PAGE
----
D.C. Tackles Title II, Part II

Lawmakers Continue to Weigh in on Wheeler Decision
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Reaction continued to flood in as the scope of Federal Communications Commission chairman Tom Wheeler's proposed Title II-based network-neutrality rules became clearer.

AT&T sounded a note of hope amid what was generally a flood of red-faced Internet service provider reaction.

"We continue to believe that a middle ground exists that will allow us to safeguard the Open Internet without risk to needed investment and years of legal uncertainty," the company said.

That could be a reference to draft legislation that would block Title II but prevent paid prioritization, blocking and throttling, or it may reference changes in the draft, which will not be official until it is vetted, and perhaps edited, by the other commissioners and voted on by the full commission Feb. 26.

"We were able to find such a path in 2010, and will do our very best to seek such a path today," AT&T said, a reference to compromise net-neutrality rules adopted in 2010 but thrown out by a federal court after Verizon challenged them. "We also hope that proponents of Title II will consider that any FCC action taken on a partisan vote can be undone by a future commission in similar fashion, or may be declared invalid by the courts. The best way to ensure that Open Internet protections, investment and innovation endure is for people of good faith to come together on a bipartisan basis for that purpose. We believe such an opportunity exists today."

Signaling his disaffection, FCC commissioner Ajit Pai framed the Wheeler proposal as an Administration proxy. "Today, Chairman Wheeler announced that he will ask the FCC to adopt President Obama’s plan to regulate the Internet," said Pai. "I strongly oppose the President’s plan, which will raise consumers’ broadband bills, slow broadband speeds, and reduce competition. I look forward to sharing my concerns in more detail in the days to come.”

President Obama came out for Title II in a big way last fall. Wheeler had initially not proposed a Title II approach, but appeared to be tacking toward Title II at about the same time the president all but asked him to do so. Wheeler has said he began considering a change in course last summer, and that he and the president were on the same page, but Pai has expressed concerns about the administration's influence on an independent agency.

"While the Chairman has not yet shared the draft order, it is disheartening to see just how far he intends to stray from the hands-off regulatory approach that has allowed the Internet to thrive," said fellow Republican commissioner Michael O'Rielly. "Asserting that costly new regulations will encourage innovation and investment in broadband networks cannot make it so. This proceeding has already slowed broadband investment and deployment, and will inevitably drive up prices for American consumers."

“FCC Chairman Wheeler’s net neutrality proposal fails to protect the free and open Internet, instead, proposing sweeping changes to the laws governing our communications technology that will result in overregulation and years of fruitless litigation," said Rep. Darrell Issa (D-Calif.). chairman of the House Judiciary Committee. "I encourage the FCC to prevent this plan from going forward and to instead work with Congress to ensure our antitrust laws encourage robust competition in the marketplace.”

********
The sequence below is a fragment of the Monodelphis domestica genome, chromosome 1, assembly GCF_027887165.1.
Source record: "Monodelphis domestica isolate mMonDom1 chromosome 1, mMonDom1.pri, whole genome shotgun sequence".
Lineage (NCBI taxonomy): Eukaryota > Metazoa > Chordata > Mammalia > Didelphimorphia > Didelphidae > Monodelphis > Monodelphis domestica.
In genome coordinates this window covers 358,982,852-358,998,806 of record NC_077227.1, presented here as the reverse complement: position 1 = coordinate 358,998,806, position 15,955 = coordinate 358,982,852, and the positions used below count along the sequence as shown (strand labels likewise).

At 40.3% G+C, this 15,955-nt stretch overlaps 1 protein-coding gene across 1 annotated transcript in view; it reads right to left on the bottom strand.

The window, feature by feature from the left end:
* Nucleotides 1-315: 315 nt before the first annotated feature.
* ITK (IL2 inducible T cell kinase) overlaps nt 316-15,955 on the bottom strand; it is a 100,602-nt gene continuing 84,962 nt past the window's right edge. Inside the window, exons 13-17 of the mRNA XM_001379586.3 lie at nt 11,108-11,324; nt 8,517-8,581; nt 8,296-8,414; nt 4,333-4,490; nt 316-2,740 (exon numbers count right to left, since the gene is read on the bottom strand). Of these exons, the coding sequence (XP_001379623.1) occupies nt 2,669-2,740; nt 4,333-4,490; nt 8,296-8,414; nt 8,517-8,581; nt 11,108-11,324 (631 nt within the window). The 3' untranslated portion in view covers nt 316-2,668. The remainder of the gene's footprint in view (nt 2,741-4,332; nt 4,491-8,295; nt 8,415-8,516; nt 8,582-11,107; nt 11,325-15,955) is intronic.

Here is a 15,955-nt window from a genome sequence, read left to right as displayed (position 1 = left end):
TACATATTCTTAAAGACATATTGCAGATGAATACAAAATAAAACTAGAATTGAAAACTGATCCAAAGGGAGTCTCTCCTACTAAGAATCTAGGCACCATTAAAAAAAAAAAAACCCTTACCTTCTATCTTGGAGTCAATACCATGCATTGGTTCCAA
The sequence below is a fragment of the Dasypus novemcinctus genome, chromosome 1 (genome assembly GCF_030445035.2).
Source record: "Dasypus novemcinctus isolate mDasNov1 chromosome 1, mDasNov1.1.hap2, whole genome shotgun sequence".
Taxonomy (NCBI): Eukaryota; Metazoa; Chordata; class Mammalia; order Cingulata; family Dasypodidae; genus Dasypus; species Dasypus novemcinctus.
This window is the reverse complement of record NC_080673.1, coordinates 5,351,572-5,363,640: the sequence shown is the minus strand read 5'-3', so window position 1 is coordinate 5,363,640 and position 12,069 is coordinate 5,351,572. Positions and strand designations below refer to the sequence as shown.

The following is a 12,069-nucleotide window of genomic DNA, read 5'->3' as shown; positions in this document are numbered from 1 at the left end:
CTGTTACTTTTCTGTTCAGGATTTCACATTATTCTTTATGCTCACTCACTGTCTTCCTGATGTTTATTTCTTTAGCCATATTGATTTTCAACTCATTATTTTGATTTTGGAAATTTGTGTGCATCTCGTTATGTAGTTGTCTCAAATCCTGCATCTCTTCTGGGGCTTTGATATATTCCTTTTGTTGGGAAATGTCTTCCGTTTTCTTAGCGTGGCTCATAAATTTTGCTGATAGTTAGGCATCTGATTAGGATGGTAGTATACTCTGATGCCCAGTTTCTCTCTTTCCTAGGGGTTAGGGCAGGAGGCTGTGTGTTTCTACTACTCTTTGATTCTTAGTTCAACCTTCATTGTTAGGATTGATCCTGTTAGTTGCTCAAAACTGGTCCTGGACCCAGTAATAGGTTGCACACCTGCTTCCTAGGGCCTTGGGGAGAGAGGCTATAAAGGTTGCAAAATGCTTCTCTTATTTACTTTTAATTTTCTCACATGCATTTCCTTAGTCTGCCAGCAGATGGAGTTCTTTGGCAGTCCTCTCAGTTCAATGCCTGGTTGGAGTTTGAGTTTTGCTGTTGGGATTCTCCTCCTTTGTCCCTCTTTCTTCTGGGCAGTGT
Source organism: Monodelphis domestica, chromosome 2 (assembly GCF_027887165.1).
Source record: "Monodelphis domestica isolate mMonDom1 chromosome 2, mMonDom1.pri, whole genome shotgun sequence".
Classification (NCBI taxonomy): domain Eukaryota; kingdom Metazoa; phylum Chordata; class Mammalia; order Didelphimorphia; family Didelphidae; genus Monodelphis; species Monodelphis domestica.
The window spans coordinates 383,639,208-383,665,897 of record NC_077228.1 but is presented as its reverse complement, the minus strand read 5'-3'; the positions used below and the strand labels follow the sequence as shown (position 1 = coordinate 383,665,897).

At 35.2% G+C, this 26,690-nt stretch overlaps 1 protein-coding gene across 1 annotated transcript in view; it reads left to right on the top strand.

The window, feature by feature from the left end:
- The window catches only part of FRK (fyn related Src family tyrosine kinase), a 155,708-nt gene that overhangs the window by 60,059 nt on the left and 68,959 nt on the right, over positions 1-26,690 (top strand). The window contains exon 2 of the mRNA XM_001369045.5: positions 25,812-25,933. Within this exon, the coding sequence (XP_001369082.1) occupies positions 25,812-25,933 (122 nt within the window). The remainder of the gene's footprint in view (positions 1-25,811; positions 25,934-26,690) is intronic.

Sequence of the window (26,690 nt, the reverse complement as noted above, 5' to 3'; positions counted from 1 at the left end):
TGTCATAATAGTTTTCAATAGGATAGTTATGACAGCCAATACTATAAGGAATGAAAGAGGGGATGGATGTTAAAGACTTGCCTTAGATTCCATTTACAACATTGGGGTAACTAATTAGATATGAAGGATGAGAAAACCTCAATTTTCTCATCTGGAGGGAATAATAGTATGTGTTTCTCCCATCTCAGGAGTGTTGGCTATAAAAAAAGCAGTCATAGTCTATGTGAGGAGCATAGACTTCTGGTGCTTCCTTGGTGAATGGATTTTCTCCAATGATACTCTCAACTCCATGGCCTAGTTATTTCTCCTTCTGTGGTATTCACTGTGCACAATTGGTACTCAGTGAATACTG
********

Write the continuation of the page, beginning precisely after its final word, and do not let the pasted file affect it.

"Chairman Wheeler's proposal to regulate the Internet as a Title II public utility is an unprecedented expansion of FCC power with heavy regulation of the Internet for the first time," said Broadband for America honorary co-chairs John Sununu and Harold Ford Jr. "This proposal would stifle investment, innovation and consumer choice.  Worse, the Chairman's plan could have spillover effects into the broader Internet ecosystem and threaten Silicon Valley companies that rely heavily on the Internet.

"The Chairman's plan to widen the FCC's authority over interconnection contradicts previous assertions that this issue would be kept separate from net neutrality as well as the conclusions of prior FCC commissions, who have held interconnection issues as separate and distinct from net neutrality," they continued. "There is no market failure to justify such an aggressive intervention – in fact, the market is highly competitive with a track record of working efficiently and benefitting consumers."

Berin Szoka, president of TechFreedom, said Wheeler had “just shot himself in the foot.”

“He just admitted that what the FCC is doing is effectively rewriting the law to suit its political agenda," Szoka said. "Just last year, the Supreme Court blocked the EPA from doing much the same thing. The FCC was always going to face a difficult court fight, but Wheeler’s grandiose framing makes it even more clear that the FCC is heading for its third loss in court on net neutrality.”

The Future of Music Coalition, which represents musicians and independent labels, saw it quite differently.

“The fact that the FCC has chosen to reclassify broadband as a telecommunications service is a true watershed moment," said FMC CEO Casey Rae. "For a decade, musicians and independent labels have urged the Commission to do what it must to ensure that our creativity and expression isn’t disadvantaged based on the business or political preferences of just a few powerful ISPs. Today’s announcement sends a powerful signal to Internet gatekeepers that our voices matter."

So did Chris Keyser, president of the Writers Guild of America, West, which represents writers for films, TV, radio and the Internet.

“The news from FCC chairman Wheeler today, confirming his intention to reclassify broadband Internet access under Title II of the Communications Act, is a victory for all Americans," Keyser said. "Recognizing that the Internet should be regulated like the phone lines and that rules should be equally applied to wired and wireless Internet service means that the future of this democratic platform need not be put in the hands of a few powerful gatekeepers."